My favorite advice from the list of 100 declutter ideas in the book One Thing at a Time by Cindy Glovinsky was to keep things moving. This can be applied to your house, to your work space, and to how you live your life.
If you resist getting organized, feeling like organization might box you in or make you less creative, consider this: Continue reading
I get more questions about decluttering than any other organizational issue. What to me is great fun is, apparently, quite a chore to most people. If you’ve got a drawer, closet, room, or HOUSE to declutter, it helps to have motivation and a deadline.
I had two brilliant motivators descend on me this week: a theater where I work is holding a garage sale and is looking for items to sell, including clothing items. And our library asked for art supply donations for an upcoming project.
My house is mostly decluttered but two areas where things seem to stick are my potential-costume rack, and my art closet. The potential-costume rack includes things I’ve worn in past shows, dress-ups for the kiddos, and clothes I “demote” until I’m ready to part with them. The art closet includes bits and pieces of recent and past craft and sewing projects. Continue reading
If you get overwhelmed thinking, “I’ve got to declutter this house.” Or “I need to get my life organized.” Or “I need to change a life-long habit.” It’s not a surprise. Taking giant leaps forward is daring and ambitious, but it can also make a project or change seem daunting. And it makes it hard to get started.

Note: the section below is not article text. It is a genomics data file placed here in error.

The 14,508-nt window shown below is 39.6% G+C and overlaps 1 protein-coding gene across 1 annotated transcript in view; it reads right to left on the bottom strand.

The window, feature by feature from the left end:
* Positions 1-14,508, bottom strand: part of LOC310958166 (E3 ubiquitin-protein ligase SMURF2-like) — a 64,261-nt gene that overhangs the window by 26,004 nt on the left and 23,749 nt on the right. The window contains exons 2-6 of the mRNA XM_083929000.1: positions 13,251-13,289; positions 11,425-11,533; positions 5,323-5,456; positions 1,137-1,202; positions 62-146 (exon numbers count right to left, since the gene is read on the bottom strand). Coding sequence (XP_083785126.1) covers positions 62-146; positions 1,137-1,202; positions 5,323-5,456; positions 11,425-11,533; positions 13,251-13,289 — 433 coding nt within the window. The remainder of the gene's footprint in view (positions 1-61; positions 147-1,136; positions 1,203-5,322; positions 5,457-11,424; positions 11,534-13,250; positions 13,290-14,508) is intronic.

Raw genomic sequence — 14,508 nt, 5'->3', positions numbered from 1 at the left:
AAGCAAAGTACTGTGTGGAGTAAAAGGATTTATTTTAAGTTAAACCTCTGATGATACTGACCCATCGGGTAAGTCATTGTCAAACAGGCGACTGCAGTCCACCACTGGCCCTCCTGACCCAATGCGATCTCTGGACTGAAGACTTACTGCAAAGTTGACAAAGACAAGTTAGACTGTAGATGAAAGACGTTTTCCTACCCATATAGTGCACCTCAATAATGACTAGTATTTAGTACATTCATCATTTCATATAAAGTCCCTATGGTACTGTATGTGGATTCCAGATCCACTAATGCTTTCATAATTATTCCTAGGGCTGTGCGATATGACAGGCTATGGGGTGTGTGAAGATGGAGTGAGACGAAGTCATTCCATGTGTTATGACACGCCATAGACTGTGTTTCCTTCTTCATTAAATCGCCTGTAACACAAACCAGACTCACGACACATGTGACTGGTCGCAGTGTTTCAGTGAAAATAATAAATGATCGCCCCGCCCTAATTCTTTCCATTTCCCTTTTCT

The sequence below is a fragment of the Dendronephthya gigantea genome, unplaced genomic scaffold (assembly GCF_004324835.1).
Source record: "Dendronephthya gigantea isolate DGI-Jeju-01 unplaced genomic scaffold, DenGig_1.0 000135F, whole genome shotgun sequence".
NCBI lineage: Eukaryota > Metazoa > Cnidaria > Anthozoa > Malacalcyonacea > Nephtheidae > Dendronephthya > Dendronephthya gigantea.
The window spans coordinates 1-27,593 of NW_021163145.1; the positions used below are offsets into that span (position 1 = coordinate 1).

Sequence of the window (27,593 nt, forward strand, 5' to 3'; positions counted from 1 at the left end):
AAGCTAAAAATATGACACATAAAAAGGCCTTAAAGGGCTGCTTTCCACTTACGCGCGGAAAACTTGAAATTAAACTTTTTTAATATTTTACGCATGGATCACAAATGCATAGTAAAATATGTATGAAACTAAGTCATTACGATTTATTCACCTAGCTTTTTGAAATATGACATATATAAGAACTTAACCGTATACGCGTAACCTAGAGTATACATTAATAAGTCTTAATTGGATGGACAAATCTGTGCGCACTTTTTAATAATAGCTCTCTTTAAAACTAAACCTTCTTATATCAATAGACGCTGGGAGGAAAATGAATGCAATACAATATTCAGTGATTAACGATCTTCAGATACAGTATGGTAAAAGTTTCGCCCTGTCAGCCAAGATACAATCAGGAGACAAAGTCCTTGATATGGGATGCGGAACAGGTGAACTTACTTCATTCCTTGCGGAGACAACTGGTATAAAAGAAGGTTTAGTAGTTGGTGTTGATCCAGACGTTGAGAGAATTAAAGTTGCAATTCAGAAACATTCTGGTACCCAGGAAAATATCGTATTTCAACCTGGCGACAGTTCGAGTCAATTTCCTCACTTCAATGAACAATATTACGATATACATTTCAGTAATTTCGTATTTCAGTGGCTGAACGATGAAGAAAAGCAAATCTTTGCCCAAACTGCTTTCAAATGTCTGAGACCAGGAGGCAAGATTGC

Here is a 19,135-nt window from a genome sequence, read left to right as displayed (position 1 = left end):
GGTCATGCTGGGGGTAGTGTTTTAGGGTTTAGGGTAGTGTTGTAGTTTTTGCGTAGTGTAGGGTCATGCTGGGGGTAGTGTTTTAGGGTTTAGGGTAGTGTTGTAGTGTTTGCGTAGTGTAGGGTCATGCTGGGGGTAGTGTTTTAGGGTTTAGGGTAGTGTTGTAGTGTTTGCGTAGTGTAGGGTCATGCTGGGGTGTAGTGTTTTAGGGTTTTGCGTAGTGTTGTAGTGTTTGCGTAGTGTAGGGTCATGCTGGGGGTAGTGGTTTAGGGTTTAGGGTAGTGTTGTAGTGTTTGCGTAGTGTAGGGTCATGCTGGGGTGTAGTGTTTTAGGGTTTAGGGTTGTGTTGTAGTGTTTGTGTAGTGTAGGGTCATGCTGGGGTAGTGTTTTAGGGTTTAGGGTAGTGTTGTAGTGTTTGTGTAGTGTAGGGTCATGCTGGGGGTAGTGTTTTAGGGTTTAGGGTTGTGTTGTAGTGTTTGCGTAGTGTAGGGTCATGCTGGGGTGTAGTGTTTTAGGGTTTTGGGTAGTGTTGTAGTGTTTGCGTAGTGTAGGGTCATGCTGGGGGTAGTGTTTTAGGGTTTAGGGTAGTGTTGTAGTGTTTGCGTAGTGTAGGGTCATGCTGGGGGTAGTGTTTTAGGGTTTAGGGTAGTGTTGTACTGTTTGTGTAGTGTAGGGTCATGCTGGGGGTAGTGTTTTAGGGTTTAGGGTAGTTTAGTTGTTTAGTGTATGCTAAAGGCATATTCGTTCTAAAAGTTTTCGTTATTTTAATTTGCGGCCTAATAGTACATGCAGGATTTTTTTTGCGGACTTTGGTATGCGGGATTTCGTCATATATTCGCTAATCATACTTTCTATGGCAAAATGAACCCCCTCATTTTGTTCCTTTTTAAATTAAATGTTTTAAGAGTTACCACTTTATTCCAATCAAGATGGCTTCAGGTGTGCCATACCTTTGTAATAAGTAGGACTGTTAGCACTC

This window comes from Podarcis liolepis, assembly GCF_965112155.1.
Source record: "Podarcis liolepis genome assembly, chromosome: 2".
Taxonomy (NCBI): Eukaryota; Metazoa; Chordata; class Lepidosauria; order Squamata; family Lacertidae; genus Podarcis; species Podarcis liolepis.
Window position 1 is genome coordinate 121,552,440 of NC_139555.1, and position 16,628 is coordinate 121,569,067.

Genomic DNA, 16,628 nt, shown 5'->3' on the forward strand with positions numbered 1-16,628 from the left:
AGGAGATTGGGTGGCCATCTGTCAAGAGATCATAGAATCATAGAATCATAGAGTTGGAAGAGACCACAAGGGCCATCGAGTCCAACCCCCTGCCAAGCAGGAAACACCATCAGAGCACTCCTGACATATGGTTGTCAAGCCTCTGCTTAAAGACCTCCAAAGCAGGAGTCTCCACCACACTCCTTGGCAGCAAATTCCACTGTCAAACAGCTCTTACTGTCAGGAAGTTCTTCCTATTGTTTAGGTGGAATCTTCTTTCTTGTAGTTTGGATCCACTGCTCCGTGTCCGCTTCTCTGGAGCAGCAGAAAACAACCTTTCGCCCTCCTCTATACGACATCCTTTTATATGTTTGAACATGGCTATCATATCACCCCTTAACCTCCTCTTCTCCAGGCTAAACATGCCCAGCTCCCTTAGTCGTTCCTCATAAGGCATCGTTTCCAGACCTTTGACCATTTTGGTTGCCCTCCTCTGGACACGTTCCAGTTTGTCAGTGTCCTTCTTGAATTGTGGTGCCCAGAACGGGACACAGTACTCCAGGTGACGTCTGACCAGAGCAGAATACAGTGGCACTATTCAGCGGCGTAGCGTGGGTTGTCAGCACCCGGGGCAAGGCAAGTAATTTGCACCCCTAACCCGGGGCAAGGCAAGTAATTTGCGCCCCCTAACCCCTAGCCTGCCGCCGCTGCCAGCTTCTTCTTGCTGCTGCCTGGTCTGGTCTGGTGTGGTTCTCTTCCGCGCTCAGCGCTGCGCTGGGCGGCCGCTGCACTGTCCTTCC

Here are two suggestions to help make change happen at a slower pace.
#1 – Break big projects into smaller parts – even tiny parts
One of my nieces has a son who is a really picky eater. Her son decided last week that he was finally going to try rice for dinner. “Yay!” my niece thought, then agonized as her son ate his rice one piece at a time. But there’s a beauty there that maybe kids know better than adults do. He wanted to try rice but he didn’t attempt to eat a whole bowl. He tried one piece. And then another. And then another. Continue reading
If your closet or drawers are so packed with clothes it’s hard to get anything in or out, the underlying problem could be you don’t want to get rid of anything. Or you love to buy new things. Or both. And it’s possible you don’t have enough space – but you’ll only know that after you pare down some of what you have.
Here’s a cool exercise to help you purge, inspired by the book One Thing at a Time by Cindy Glovinsky.
Set your phone or a timer for 10 minutes and do a deep contemplation about the image you’d like to put forward with how you dress. When the timer goes off, jot down ideas about your ideal:
- PJs or nightgown
- Work clothes
- Play clothes
- Formal wear
- Solids or prints
- Skirt or pant styles and lengths
Our forefathers and foremothers – even one generation back – didn’t have nearly as much digital ease as we have. But what they had was a simpler life. When I work at one thing around the house – laundry, weeding, painting – I’m reminded that simpler is sometimes what you need to help clear your mind.
If you want to test the power of a “single focus,” try picturing a column of letters A-E. Now picture a column of numbers 1-5. And finally, picture a column of letters, E-A. No problem, right? Continue reading